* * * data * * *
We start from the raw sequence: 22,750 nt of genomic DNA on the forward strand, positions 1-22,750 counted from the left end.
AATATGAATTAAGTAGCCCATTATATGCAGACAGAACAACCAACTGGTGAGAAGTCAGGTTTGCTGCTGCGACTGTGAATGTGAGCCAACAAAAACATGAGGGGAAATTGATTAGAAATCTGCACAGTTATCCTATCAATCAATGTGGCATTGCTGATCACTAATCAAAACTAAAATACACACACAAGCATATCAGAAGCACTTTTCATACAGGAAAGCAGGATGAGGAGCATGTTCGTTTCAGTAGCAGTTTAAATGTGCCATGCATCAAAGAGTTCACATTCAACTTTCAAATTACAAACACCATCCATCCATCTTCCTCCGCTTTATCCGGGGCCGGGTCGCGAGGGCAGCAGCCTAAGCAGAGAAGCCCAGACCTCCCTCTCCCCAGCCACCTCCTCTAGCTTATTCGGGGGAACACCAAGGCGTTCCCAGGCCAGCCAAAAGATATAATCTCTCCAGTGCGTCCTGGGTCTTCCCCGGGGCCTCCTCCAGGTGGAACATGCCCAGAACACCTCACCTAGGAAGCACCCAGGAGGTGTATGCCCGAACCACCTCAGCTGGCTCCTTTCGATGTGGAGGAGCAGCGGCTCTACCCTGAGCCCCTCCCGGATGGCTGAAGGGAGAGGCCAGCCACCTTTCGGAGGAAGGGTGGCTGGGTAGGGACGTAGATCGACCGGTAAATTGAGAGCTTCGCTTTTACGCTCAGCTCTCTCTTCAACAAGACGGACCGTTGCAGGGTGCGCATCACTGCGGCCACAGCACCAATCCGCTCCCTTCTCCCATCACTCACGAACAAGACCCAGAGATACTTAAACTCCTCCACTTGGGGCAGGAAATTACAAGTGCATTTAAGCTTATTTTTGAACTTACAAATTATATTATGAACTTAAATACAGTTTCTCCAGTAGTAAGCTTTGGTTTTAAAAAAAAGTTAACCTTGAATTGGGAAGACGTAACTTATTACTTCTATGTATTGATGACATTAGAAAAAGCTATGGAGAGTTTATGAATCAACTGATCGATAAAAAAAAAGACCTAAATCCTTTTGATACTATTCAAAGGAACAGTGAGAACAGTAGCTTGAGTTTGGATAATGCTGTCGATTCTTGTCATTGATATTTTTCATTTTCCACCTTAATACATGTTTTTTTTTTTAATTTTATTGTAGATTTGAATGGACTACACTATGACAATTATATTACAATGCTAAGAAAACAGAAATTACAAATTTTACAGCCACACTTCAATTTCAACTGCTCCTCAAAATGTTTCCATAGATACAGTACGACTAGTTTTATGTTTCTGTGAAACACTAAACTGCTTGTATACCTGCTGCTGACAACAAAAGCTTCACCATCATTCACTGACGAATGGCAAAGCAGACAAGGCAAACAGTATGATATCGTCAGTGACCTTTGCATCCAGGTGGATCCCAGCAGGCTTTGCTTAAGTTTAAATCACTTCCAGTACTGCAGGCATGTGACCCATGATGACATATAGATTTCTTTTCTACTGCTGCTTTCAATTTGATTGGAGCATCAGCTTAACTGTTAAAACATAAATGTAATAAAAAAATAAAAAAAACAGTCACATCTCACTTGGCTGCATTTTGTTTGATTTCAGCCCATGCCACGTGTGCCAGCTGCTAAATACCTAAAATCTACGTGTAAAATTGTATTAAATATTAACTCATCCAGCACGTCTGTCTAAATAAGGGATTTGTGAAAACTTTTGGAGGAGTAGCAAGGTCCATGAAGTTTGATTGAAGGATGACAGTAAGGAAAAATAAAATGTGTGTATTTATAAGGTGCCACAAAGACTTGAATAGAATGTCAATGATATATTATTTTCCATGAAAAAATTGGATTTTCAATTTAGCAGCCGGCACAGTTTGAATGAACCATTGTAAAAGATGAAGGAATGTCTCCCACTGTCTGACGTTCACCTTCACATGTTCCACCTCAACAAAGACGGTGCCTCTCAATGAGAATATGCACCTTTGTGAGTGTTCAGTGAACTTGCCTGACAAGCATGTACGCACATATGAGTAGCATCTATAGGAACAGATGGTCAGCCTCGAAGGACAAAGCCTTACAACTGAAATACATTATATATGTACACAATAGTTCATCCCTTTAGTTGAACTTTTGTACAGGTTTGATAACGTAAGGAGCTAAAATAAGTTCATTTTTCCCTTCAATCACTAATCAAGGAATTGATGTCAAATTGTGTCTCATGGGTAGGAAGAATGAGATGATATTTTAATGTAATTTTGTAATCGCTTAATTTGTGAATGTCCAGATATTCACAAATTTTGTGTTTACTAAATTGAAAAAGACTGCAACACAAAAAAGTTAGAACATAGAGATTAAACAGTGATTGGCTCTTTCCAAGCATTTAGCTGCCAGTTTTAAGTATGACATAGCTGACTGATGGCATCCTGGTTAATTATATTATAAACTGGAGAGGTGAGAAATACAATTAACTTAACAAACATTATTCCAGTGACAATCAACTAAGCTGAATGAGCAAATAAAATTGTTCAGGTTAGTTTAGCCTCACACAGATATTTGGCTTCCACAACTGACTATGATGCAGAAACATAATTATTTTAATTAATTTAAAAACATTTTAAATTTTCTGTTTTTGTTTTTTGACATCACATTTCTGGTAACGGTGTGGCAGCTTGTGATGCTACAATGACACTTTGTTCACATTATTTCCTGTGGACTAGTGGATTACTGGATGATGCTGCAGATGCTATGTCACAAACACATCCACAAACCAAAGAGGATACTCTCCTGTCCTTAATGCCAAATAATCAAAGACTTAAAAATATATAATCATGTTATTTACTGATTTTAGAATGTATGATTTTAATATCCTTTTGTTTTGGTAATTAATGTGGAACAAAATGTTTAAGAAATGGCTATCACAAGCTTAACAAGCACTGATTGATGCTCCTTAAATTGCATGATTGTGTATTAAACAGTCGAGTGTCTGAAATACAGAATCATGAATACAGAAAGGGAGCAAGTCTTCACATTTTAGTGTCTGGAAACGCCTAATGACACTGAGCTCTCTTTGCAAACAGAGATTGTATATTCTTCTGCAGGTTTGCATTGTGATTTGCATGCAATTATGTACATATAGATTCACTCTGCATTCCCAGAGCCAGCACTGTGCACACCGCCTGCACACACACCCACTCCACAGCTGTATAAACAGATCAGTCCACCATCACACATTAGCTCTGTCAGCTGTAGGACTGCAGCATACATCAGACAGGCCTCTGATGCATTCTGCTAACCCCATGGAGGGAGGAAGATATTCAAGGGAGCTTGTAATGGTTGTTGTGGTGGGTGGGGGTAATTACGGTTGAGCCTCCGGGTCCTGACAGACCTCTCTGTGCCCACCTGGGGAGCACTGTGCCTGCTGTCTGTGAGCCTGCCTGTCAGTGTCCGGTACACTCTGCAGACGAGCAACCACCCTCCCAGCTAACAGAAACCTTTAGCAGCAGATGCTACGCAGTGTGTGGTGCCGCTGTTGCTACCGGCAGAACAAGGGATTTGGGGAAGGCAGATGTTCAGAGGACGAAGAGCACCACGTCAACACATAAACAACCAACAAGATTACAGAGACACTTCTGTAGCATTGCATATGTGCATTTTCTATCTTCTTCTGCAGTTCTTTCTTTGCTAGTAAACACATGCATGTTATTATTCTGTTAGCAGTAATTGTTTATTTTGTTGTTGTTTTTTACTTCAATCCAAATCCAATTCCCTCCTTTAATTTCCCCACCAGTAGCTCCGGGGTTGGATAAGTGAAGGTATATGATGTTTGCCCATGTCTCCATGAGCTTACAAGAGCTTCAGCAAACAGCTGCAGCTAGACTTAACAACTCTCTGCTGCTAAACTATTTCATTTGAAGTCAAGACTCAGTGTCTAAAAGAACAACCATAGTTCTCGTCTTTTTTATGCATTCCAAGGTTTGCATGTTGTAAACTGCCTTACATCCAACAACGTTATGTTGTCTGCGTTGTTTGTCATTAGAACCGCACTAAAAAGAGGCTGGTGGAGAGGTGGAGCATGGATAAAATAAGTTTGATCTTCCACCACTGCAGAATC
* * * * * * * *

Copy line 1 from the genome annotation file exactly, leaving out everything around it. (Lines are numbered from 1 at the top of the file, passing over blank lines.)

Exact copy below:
We start from the raw sequence: 22,750 nt of genomic DNA on the forward strand, positions 1-22,750 counted from the left end.